Archive for the ‘Uncategorized’ Category

Gentle C Section

I came across this blog post about a gentle c section.  I really wish these would catch on.


Happy New Year!

Wow, it’s been A WHILE.  Sorry.  I’ve been busy being pregnant and having a baby and watching him grow and not caring about providing the internets with my brand of wisdom.  I apologize, internets.

But I guess I’m back for the moment.  I do have a lot of thoughts on new mommy things to blog about, like breastfeeding 101, why BabiesRUs’ doorway is a time machine that sucks at least an hour from your life even if you were only going in there to pick up one thing, and poop stains.  But for now I’m just going to write this post while I work on drafts of the others before I determine to publish them.

Or should I start yet-another-blog just for the mommy stuff and keep this a random piling?

Happy New Year!

DST Suck

And now I know what to do with the Chocolate Bock . . .

Each year I buy several cases of Sam Adam’s Winter Collection  to get me through Spring because I’m not fond of the Spring selection, but there is always a a Cranberry Lambic in the bunch. This year’s Cranberry Lambic was something called a Chocolate Bock.

To deal with the Cranberry Lambic I started making this bread:

Cranberry Beer Bread
3 c flour
2 tsp baking powder
0.5 tsp salt
0.5 c sugar
3 tbsp vegetable oil
12 oz cranberry lambic
0.5 c dried cranberries

Preheat oven to 180ºC/350ºF and lightly grease a loaf pan.
In very large bowl, whisk together dry ingredients. Stir in cranberries. Make a well in the centre and add vegetable oil and beer. Stir just until no streaks of flour remain. Pour batter into prepared pan.
Bake 55-60 minutes, until top springs back when lightly pressed. Turn out of the pan and allow to cool on wire rack.

Of course, as soon as I found this recipe, Sam Adams replaced Cranberry Lambic with something else, which last year was good; this year’s replacement was not so good.

So, to deal with the Chocolate Bock, I’m going to try the Chocolate Stout Cake with Whipped Vanilla Bean Frosting from Sweetapolita, found via I am Baker.  I’ll let you know how it turns out.

Oh, and for those of you going, “but wait! the recipe calls for stout, not a bock!” – just FYI, ale versus lager refers to the brewing method; a stout is just an ale made with super roasted barley so it became unmalted because the Irish were looking for a way to get around British taxes on malted barley.  Just, FYI.  Of course, I can’t find any of this conveniently linkable on the internets or Wikipedia or anything, but I swear it’s true!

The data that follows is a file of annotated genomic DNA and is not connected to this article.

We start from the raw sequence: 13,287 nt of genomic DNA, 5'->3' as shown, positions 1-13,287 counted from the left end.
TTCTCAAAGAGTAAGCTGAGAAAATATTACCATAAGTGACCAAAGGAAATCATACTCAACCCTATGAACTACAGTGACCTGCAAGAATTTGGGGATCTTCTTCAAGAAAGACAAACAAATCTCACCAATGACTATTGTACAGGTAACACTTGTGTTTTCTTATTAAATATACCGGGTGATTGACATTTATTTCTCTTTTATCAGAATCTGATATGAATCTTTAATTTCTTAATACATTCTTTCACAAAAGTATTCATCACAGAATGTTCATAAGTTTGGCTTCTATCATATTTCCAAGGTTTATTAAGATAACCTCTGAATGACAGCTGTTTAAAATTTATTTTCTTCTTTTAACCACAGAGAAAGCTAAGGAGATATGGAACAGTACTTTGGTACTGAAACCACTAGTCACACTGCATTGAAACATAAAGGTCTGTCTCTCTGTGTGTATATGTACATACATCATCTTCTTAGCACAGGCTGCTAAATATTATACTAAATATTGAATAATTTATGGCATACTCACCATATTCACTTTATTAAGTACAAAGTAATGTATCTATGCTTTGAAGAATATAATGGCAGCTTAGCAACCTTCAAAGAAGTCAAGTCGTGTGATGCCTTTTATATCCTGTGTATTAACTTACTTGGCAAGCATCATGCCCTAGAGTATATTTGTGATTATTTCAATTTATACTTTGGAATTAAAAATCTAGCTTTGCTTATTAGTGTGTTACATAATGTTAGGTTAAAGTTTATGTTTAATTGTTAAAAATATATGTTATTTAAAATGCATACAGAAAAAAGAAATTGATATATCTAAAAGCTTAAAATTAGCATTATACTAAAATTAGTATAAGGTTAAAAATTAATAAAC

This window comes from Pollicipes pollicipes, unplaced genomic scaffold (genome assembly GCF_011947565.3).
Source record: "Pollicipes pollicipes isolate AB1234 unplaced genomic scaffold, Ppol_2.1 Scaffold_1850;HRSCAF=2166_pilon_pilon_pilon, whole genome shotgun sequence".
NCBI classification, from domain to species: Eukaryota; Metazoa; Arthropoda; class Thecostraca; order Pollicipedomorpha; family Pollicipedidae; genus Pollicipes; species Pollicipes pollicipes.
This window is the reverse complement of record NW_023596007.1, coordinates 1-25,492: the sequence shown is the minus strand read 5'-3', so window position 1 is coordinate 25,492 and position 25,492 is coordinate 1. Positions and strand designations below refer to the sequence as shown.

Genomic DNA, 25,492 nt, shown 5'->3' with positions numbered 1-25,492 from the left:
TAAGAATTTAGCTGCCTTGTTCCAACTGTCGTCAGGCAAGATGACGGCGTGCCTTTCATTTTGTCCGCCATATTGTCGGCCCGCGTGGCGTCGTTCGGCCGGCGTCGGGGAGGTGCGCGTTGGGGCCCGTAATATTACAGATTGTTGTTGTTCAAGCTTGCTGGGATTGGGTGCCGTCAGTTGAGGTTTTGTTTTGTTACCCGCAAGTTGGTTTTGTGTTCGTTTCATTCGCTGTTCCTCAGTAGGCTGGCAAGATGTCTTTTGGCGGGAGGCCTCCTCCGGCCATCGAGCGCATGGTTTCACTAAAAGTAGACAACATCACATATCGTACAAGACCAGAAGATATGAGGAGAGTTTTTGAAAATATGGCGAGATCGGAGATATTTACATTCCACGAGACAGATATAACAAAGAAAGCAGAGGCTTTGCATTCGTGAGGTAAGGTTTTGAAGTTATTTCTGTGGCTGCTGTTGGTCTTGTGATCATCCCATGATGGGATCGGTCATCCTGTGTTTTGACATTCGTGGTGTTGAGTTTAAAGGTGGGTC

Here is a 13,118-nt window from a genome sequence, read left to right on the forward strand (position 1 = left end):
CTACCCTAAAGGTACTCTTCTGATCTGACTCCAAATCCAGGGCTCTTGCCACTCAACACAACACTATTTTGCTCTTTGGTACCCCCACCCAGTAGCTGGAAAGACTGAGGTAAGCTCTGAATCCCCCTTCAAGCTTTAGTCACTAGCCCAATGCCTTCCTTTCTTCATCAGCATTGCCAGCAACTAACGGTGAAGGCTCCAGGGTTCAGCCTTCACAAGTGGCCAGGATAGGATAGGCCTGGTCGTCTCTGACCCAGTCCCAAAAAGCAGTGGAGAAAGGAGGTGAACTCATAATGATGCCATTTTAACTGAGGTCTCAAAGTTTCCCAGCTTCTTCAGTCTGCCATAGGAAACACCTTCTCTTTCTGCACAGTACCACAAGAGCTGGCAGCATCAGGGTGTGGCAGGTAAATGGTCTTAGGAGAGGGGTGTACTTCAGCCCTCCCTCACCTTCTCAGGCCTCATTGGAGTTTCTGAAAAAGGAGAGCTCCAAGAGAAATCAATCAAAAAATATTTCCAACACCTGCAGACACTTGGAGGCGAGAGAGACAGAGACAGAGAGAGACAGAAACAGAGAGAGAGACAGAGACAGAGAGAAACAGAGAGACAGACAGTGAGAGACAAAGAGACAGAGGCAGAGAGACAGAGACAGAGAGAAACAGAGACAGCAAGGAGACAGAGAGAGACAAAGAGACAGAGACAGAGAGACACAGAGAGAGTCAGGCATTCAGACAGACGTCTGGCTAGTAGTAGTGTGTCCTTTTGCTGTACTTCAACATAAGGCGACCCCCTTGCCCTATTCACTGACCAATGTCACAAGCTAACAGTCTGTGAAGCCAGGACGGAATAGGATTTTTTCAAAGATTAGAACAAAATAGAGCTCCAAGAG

Readability Of Inagural Addresses

I find this highly interesting.

Mango Chutney

There is nothing like mango chutney.  As a condiment for a very rare steak.  As a topping for brie and crackers.  As a spread on basically any sandwich involving proscuitto. 

There is only one problem with mango chutney: it is kinda sorta expensive.  Not expensive in the fleur de sel or vanilla pod or flight to Tokyo way, but expensive in the way that that shouldn’t cost that much and only does because only like 2 companies make it.

So, since I live in South Florida and since mangos are in season here and since everybody has a mango tree it seems, and since one of my friends was trying to get rid of a ton of mangos, I decided that it would be a good time to (A) make a lot of chutney and (B) learn how to can and can said chutney.

So I did, and here is how I did it.

I found a recipe on which I thought sounded OK, which ended up being too sweet for my taste, even after halving the suggested sugar amount, and not hot enough for my taste, but c’est la vie (why am I in a French mood?).  I will just have to make more chutney.

Regardless of the recipe, and regardless of what you’re canning, here is some advice about canning: just go to Wally World, a.k.a Walmart.  They have what you need .  Spend around $40 on supplies and you are set for life (or until you really get into canning and realize that doing 3-4 jars at a time is annoying).  And don’t put the head space tool in the hot anything because it will completely melt/bend out of shape, just use a clean / heated knife to get those air bubbles out (although, my chutney has some air bubbles and it seems just fine).  Follow the instructions in the kit, or go to your local library and get a canning book.

To make chutney, get a lot of mangos.